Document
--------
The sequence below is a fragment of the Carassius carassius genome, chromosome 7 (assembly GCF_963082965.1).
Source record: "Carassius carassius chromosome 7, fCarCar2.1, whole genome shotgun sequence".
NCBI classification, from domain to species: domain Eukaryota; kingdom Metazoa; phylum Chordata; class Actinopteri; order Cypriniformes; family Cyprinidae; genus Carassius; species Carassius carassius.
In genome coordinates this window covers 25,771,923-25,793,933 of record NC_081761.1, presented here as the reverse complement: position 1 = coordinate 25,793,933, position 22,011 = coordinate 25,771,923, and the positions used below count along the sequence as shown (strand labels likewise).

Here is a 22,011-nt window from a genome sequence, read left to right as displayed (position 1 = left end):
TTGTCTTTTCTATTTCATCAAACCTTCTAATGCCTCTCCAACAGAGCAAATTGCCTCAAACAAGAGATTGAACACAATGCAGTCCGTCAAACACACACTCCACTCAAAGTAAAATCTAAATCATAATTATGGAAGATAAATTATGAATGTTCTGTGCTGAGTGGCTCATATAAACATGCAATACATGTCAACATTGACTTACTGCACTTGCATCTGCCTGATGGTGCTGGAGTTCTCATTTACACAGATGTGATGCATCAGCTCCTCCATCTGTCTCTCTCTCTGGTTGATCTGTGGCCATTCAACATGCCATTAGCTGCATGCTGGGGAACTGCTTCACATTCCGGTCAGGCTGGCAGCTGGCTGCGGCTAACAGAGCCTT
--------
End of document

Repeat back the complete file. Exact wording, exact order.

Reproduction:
The sequence below is a fragment of the Carassius carassius genome, chromosome 7 (assembly GCF_963082965.1).
Source record: "Carassius carassius chromosome 7, fCarCar2.1, whole genome shotgun sequence".
NCBI classification, from domain to species: domain Eukaryota; kingdom Metazoa; phylum Chordata; class Actinopteri; order Cypriniformes; family Cyprinidae; genus Carassius; species Carassius carassius.
In genome coordinates this window covers 25,771,923-25,793,933 of record NC_081761.1, presented here as the reverse complement: position 1 = coordinate 25,793,933, position 22,011 = coordinate 25,771,923, and the positions used below count along the sequence as shown (strand labels likewise).

Here is a 22,011-nt window from a genome sequence, read left to right as displayed (position 1 = left end):
TTGTCTTTTCTATTTCATCAAACCTTCTAATGCCTCTCCAACAGAGCAAATTGCCTCAAACAAGAGATTGAACACAATGCAGTCCGTCAAACACACACTCCACTCAAAGTAAAATCTAAATCATAATTATGGAAGATAAATTATGAATGTTCTGTGCTGAGTGGCTCATATAAACATGCAATACATGTCAACATTGACTTACTGCACTTGCATCTGCCTGATGGTGCTGGAGTTCTCATTTACACAGATGTGATGCATCAGCTCCTCCATCTGTCTCTCTCTCTGGTTGATCTGTGGCCATTCAACATGCCATTAGCTGCATGCTGGGGAACTGCTTCACATTCCGGTCAGGCTGGCAGCTGGCTGCGGCTAACAGAGCCTT